Golding explained that in the conference notes the first word of each policy should read introduce, but spellcheck had changed it to "institute".
The first policy read: "Institute a comprehensive ban on the religion of "Islam" within the United Kingdom." The ban, the conference notes explained, was to include the "prohibition" of halal slaughter, sharia courts, religious publications (such as the Koran, Hadiths) the operation of mosques, madrasas and "cultural centres" and the public preaching and/or teaching of Islamic scriptures and doctrines. A subsequent policy "institute" (sic) a ban on the use of Islamic face coverings in public, such as the burka.
Members were invited to speak to the policy - timed on Golding's phone to a deadline of one minute - and a former abattoir worker, who identified himself in part as "Rat Weasel" spoke of halal slaughtering practices being cruel. Had he not stunned an animal before slitting its throat, he could have been jailed. The same rules should apply to slaughtermen in halal abattoirs, he said, before returning to his pint. Earlier, while being interviewed about grooming gangs in Rotherham, Fransen had said buying halal products was "supporting terrorism". A first-timer, and mother of one, nervously spoke of Muslim shopkeepers; haphazard parking outside mosque's blocking people's driveways, areas known as "halal street", and of a relative who had lost a leg in the Second World War, who some 70-years-ago had predicted the next war would be in the Middle East. A man also suggested a policy on "assimilation" to deal with the "viper nests" that had already sprung up around the UK.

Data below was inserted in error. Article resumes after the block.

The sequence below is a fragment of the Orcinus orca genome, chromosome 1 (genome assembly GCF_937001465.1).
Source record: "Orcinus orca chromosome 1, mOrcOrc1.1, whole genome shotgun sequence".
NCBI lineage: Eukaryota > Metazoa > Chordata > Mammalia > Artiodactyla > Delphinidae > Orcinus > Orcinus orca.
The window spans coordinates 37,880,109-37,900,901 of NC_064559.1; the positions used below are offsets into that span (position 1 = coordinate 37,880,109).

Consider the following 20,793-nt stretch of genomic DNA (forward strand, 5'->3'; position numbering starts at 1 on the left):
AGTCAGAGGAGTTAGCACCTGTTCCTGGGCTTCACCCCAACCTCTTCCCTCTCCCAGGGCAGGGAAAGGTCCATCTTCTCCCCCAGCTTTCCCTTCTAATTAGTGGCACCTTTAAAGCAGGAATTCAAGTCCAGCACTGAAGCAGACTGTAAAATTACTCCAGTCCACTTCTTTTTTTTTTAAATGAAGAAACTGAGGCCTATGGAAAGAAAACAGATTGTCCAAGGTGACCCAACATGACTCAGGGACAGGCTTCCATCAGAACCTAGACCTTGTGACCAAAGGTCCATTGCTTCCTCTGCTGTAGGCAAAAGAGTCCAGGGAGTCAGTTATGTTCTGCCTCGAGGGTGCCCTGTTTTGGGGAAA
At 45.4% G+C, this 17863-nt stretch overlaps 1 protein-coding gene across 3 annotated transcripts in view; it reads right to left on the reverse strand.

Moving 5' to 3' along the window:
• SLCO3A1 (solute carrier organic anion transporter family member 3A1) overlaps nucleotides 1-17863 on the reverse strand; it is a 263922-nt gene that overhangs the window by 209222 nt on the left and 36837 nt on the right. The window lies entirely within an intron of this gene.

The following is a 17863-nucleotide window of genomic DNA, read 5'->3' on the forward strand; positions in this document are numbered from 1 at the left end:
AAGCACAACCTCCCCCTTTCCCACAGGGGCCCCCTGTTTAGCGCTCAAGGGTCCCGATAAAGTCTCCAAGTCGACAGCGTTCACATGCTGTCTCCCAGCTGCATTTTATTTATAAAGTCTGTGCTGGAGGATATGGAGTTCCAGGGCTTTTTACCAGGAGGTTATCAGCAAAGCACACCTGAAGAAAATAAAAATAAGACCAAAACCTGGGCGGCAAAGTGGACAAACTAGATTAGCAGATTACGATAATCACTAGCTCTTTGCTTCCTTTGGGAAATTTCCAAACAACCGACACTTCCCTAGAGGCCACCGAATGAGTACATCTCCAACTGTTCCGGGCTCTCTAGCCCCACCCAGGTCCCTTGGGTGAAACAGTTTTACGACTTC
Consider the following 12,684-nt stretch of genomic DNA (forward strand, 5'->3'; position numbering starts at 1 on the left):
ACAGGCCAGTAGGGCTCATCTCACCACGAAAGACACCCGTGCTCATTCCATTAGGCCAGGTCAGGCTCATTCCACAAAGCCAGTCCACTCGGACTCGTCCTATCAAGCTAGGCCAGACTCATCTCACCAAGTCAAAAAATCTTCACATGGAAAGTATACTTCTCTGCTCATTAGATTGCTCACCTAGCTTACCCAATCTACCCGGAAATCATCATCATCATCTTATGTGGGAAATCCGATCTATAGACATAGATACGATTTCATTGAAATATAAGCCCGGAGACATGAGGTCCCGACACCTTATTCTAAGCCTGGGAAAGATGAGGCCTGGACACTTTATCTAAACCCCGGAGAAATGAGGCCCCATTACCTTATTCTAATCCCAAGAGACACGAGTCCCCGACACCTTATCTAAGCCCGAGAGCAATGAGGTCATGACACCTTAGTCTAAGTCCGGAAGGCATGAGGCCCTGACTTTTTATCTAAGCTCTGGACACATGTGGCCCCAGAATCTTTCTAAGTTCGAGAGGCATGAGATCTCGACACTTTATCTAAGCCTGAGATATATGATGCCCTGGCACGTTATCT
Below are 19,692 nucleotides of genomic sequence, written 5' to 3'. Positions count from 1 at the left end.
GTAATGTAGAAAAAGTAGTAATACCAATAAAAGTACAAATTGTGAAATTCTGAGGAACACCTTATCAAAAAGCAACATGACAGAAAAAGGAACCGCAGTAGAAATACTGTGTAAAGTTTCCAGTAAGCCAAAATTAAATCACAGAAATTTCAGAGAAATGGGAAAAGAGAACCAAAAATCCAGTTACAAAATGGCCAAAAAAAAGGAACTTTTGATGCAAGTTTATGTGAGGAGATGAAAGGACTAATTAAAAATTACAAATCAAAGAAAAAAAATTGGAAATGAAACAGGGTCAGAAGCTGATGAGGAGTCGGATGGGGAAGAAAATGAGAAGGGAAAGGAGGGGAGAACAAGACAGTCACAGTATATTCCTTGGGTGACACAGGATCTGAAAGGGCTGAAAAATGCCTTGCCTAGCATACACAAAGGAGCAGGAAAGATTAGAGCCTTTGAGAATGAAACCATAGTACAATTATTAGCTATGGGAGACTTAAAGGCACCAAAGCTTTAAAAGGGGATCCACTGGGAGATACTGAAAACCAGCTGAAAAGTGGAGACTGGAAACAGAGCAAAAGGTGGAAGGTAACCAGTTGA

The motions were passed.
The second policy concerned immigration. Britain First wanted to make it an act of "treason" to implement any policy or measure, or sign any agreement that leads to "significant numbers" of foreigners entering the UK with the aim of settling. One attendee took issue with the word "significant", but Fransen, who has studied law but isn't actually a lawyer, eased his concerns by explaining the policies would later be finessed. Golding said that "Blair (former Prime Minister Tony Blair) and his mates gloat about" how they used to travel around with their "welcoming parties".
Flags were raised. The motion passed.
The Government was next. The party approved a 'Treason and Sedition Bill' prohibiting British citizens from entering into any agreement that "infringes upon the sovereignty" of the UK, such as the transfer of sovereignty to any foreign institutes. It also voted to increase the penalties for corruption for those in public office and to "abolish the corrupt system" of parliamentary expenses, "so Lords can't charge to clean their moat".
The party approved the UK's withdrawal from the United Nations "which is being used by vested interests to undermine the Western world", according to the policy. Golding told the conference they were "faceless bureaucrats".